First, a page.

GARDENEUM, OR A GARDEN MUSEUM – New Cyprus Museum Competition Entry
Christiana Ioannou, Christos Papastergiou, Adamos Adamou architects
Museology: Spyros Nasainas-architect, museologist
Consultans: Dafne Kokkini-architect, landscape architect, Adonis Kleanthous-architect, Andreas Savvides architect
2017 | Proposal | 20,000 sq.m
Museum as an Enclosed Garden
With the historical significance that the gardens have for Nicosia as a starting point, we see the Museum as an Enclosed Garden: A garden that is surrounded and defined by a boundary and is allegorically used to describe a serene and idealised natural environment, a primordial forest or an exotic nature that survives in the centuries. The Museum Garden consists of various kinds of trees that are part of the free or domestic nature of Cyprus from the pre-historic era until today and constitute a flora and fauna archaeology in situ: Ancient conifers that were traditionally used for boat-making, energy production and copper treatment since pre-history, to domestic species such as citrus trees, apricot trees, pear trees, apple trees, St. John’s bread, pomegranates, fig trees and dates, vines and mulberries, as well as fragrant herbs, like rosemary. The Garden also contains objects that were traditionally parts of gardens, such as cisterns and aqueducts, as well as structures and objects that form an open-air exhibition based on thematic subjects: the sanctuary of Venus, a house from a pre-historic settlement, an Hellenistic open-air theatre.
The Three Sides of the Triangle
The boundaries of the garden respond to the three different sides of the city, constituting three different reflections of the urban context. The building mass of the Museum forms the boundaries that define the enclosed space from its three sides in the form of a Triangle of buildings. The building mass itself acts as a Garden Wall, which is clearly defined at its outside and more soft and welcoming at its inside.
Each one of the tree sides of the triangle reflects a different urban condition and a different adjacent area of the city. We treat the Southern side, which responds to the Cheilonos Avenue, as the most urban part, that defines a more institutional façade and the main entrance of the Museum and the Garden itself. We treat the Western side that responds to the Pediaeos River as a more permeable boundary permitting the wild nature of the river to invade in the Garden. Finally, we treat the Northern side that responds to the Nehrou Avenue and the Municipal garden as partly permeable, in order to allow occasional connections between the two gardens, as well as to facilitate its use as a working environment for the people of the Department of Archaeology, which at the same time is also an organic part of the Museum.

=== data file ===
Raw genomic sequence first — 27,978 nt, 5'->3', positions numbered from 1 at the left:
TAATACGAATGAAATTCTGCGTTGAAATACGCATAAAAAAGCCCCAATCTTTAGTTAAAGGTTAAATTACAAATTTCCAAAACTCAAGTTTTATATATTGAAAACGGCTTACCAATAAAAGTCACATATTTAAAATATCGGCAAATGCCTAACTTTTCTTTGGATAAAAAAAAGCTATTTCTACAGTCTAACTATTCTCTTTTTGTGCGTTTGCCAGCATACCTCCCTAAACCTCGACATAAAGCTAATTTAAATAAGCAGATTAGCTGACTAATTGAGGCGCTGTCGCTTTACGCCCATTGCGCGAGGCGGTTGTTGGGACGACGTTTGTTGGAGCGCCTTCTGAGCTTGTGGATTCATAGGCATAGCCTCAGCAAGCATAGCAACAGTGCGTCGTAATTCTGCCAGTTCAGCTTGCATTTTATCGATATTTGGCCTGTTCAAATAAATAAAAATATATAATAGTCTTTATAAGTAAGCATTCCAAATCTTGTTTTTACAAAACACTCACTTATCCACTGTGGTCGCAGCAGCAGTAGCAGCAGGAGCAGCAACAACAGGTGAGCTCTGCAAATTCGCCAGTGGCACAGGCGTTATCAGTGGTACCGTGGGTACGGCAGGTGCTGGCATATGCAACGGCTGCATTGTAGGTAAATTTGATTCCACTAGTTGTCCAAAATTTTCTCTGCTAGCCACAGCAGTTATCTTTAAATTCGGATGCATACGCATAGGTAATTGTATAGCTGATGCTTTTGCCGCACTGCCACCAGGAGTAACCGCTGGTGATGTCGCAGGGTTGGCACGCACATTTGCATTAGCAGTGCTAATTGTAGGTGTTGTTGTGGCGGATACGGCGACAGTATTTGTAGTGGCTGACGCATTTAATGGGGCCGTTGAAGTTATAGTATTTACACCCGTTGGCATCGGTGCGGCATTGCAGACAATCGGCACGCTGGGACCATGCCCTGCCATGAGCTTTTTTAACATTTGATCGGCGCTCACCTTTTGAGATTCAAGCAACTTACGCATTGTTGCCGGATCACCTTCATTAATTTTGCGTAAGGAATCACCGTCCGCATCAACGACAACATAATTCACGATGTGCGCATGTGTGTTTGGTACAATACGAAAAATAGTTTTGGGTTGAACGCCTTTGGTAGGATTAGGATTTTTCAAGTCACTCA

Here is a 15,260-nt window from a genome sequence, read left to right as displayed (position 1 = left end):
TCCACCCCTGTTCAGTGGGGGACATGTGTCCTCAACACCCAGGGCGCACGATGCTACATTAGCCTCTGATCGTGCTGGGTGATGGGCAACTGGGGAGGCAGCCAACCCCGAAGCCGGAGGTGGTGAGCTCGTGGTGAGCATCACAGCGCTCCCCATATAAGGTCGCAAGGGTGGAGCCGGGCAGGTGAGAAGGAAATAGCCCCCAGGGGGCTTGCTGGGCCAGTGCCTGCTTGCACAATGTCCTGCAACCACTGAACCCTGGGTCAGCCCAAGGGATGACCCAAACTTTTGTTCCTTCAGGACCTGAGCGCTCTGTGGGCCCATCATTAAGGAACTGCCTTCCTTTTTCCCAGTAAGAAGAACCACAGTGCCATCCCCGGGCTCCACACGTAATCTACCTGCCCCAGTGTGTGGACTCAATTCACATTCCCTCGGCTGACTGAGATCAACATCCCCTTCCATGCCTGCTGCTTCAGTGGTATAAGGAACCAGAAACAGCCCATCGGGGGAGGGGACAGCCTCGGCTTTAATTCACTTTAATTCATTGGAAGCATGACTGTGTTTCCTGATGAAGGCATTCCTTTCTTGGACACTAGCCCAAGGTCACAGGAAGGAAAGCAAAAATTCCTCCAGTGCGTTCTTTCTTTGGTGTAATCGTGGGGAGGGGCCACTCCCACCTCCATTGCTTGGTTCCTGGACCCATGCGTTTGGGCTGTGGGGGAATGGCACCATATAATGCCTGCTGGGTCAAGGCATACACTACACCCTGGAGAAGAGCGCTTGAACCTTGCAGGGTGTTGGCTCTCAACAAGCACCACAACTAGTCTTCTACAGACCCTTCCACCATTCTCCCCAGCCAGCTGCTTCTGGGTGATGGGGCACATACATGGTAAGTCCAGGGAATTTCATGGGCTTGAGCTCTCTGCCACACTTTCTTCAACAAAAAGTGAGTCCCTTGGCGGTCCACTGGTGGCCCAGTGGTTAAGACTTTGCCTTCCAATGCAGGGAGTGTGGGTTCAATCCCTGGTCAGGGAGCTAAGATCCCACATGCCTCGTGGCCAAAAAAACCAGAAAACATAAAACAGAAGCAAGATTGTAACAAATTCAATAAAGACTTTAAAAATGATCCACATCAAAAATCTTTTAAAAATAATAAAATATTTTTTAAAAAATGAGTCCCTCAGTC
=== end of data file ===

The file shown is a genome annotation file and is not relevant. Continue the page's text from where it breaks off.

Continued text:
The triangle although retaining the role of a boundary is also selectively permeable in various parts in the form of Frames, which allow accesses and views towards the Enclosed Garden
We arrange the programme of the Museum in the triangular mass as follows:
We place the main Museum spaces at the Southern side. The entrance forms a vertical void that connects the various parts of the exhibitions, and at the same time connects the Cheilonos Avenue with the Enclosed Garden. The Reception, Café, Shop, Conference room and Periodical exhibitions space form a cluster of easily accessible, public uses at the ground floor of the Museum building. We place the Permanent exhibition spaces on the first and second floor of the main building in an open-plan form in order to favour maximum flexibility and future re-arrangement.
We place the Educational area and Administration at the Western side of the triangle in the form of a bridge that permits the intrusion of the river nature at ground level and at the same time offers an overlook the river to the office and public spaces above. We give the Library the form of a semi-cylinder, an object that becomes part of the Enclosed Garden and is attached at the Western part of the building.
The Department of Archaeology takes the form of an angle that defines part of the Southern and part of the Northern side of the triangle. We complete the Triangle at its Northern part with the incorporation of the existing historical building that will be used as an information centre for the historical sites of Cyprus. A linear two-level and open-air exhibition space that provides information about historical facts and sites about Cyprus without ticket, enforces the Northern boundary of the Enclosed Garden and completes the Triangle at its South-east corner.
We place the laboratories at the basement and semi-basement of the sides of the triangle, providing natural light from above. At the same level, the laboratories are directly connected with the museum storage that is also placed at the basement covering the whole area underneath the triangular Enclosed Garden.
Finally, we use a linear element that runs around the triangle at its inner side, facilitating horizontal and vertical accesses to the buildings, providing light and views to the various level of the building.
For both the Temporary and Permanent exhibition spaces we propose an open-plan, versatile space, with multiple interconnection possibilities, both vertical and horizontal. We choose the proportions of the structural grid, the structure and the controlled inflow of natural light in order to allow the planning of a variable and connotatively representative thematic exhibition, in contemporary museological terms. The non-binding, minimalist interior invites the museum planning professionals for playful and original resolutions. The museum shelter aims at providing an attractive, educative, diverse and technologically advanced exhibition space.
See Competition Panels